Water and Heritage – helping a Tagbanwa community to secure their basic needs on Coron Island, Philippines
Coron Island, a magnificent karst limestone island in the Palawan region of Philippines, is the ancestral domain of the Tagbanwa People of Cabugao and Banwang Daan.
In 2001, the Tagbanwa secured a Certificate of Ancestral Domain Title (CADT) covering the whole of Coron including its twelve internal lakes, and a substantial portion of the sea surrounding it. This CADT is a precedent-setting case whereby an Indigenous People has been able to secure customary rights not only over its territory but also over its customary coastal and aquatic resources. The Tagbanwa communites struggled hard to keep their independence and their own way of life. In particular, they spared no effort to protect their beloved island from greedy tourism business. At times they fully closed off the island to tourism.
Currently, they control the tourists’ numbers as well as the authorized times and places to go (only two lakes, for a few hours a day). A group of young people has been trained and organized to orient and manage the tourists and to collect entry fees, which are used to support the community’s medical and educational needs.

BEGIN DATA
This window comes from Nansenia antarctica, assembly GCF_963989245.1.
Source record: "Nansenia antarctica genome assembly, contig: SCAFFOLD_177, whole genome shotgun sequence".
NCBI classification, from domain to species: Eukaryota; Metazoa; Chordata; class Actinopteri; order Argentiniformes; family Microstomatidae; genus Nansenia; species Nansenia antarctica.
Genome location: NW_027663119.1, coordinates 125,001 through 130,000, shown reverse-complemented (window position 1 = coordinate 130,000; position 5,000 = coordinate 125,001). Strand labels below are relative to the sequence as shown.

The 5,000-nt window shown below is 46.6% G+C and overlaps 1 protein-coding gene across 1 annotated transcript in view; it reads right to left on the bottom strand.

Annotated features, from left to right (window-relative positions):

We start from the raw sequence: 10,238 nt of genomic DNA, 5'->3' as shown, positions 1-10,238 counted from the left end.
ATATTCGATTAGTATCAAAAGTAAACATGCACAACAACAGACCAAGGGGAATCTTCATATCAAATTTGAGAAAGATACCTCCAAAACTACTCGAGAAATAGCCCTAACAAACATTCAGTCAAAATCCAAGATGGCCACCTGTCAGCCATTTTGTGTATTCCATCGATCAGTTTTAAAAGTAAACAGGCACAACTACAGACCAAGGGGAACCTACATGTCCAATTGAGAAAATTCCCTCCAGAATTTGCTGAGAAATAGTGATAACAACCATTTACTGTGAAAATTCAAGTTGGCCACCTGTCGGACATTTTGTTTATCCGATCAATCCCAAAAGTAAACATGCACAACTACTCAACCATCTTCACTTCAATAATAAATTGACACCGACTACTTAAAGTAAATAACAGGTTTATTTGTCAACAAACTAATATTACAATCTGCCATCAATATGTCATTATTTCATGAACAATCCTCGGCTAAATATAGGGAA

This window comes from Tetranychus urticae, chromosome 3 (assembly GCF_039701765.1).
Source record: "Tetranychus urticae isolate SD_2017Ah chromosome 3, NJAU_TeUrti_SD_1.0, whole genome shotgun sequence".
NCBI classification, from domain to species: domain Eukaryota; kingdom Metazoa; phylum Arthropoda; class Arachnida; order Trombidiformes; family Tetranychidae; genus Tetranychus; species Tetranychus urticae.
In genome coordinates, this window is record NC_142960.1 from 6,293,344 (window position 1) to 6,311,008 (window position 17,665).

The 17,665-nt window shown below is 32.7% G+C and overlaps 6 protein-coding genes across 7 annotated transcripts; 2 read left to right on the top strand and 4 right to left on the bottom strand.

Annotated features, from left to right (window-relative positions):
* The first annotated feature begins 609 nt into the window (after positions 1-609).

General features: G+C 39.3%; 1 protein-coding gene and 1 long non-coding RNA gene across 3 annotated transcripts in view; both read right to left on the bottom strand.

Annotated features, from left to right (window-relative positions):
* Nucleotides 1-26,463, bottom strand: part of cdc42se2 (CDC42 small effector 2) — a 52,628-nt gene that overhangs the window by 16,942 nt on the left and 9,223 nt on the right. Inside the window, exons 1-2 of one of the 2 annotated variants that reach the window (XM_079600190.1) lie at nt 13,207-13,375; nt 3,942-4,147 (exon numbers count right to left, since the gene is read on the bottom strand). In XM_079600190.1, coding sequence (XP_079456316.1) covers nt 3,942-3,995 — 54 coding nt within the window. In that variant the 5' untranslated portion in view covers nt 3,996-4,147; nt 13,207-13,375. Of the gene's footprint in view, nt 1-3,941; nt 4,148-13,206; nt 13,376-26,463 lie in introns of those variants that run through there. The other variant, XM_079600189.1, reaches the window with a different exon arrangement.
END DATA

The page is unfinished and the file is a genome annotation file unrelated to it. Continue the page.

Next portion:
The PKF initiative with the Tagbanwa people of Coron has two components. The first is the construction of a water system to provide a safe year-round source of potable water for one of the two communities in the island. Currently, drinking water comes from several shallow wells that barely provide a minimum amount according to World Health Organization standards. The second component is the completion of a Tagbanwa Heritage Center at a strategic tourist arrival location in the island. The Tagbanwa will incorporate a “Cultural Information Session” at their Heritage Center as part of the Kayangan Lake-Visit package they provide to tourists. The young Tagbanwa that act as “wardens” of the lake will be main facilitators of such sessions, and tourists will come to appreciate how and why Coron is being preserved as a pristine site in the middle of tourism-as-usual surroundings. The Tagbanwa will directly participate in the development of the initiatives by conceiving and designing the content of their Heritage Site, providing manual labor and setting up a management body for the water system. A number of workshops assisted by Dave de Vera (PKF Award in 2008) are soon be carried out to facilitate all of the above.